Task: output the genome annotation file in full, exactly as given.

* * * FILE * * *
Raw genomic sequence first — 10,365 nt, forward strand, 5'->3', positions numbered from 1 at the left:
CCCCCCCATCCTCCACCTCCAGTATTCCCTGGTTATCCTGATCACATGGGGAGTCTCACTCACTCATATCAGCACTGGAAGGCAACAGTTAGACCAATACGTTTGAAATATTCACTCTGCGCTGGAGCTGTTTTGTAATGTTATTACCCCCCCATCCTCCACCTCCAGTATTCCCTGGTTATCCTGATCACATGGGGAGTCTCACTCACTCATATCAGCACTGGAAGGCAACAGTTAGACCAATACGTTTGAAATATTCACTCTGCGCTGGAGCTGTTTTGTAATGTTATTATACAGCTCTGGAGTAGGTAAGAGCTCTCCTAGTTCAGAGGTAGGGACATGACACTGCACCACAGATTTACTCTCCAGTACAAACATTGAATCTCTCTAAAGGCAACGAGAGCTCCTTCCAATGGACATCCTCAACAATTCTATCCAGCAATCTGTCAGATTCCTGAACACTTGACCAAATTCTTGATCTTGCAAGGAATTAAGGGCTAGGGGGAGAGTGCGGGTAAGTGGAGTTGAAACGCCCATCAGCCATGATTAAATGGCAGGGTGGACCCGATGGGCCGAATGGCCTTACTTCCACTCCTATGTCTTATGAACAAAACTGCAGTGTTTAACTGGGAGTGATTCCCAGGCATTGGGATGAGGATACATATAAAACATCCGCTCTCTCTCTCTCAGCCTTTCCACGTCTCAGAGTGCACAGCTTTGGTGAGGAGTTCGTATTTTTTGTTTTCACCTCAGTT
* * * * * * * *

Raw genomic sequence first — 10,365 nt, forward strand, 5'->3', positions numbered from 1 at the left:
CCCCCCCATCCTCCACCTCCAGTATTCCCTGGTTATCCTGATCACATGGGGAGTCTCACTCACTCATATCAGCACTGGAAGGCAACAGTTAGACCAATACGTTTGAAATATTCACTCTGCGCTGGAGCTGTTTTGTAATGTTATTACCCCCCCATCCTCCACCTCCAGTATTCCCTGGTTATCCTGATCACATGGGGAGTCTCACTCACTCATATCAGCACTGGAAGGCAACAGTTAGACCAATACGTTTGAAATATTCACTCTGCGCTGGAGCTGTTTTGTAATGTTATTATACAGCTCTGGAGTAGGTAAGAGCTCTCCTAGTTCAGAGGTAGGGACATGACACTGCACCACAGATTTACTCTCCAGTACAAACATTGAATCTCTCTAAAGGCAACGAGAGCTCCTTCCAATGGACATCCTCAACAATTCTATCCAGCAATCTGTCAGATTCCTGAACACTTGACCAAATTCTTGATCTTGCAAGGAATTAAGGGCTAGGGGGAGAGTGCGGGTAAGTGGAGTTGAAACGCCCATCAGCCATGATTAAATGGCAGGGTGGACCCGATGGGCCGAATGGCCTTACTTCCACTCCTATGTCTTATGAACAAAACTGCAGTGTTTAACTGGGAGTGATTCCCAGGCATTGGGATGAGGATACATATAAAACATCCGCTCTCTCTCTCTCAGCCTTTCCACGTCTCAGAGTGCACAGCTTTGGTGAGGAGTTCGTATTTTTTGTTTTCACCTCAGTT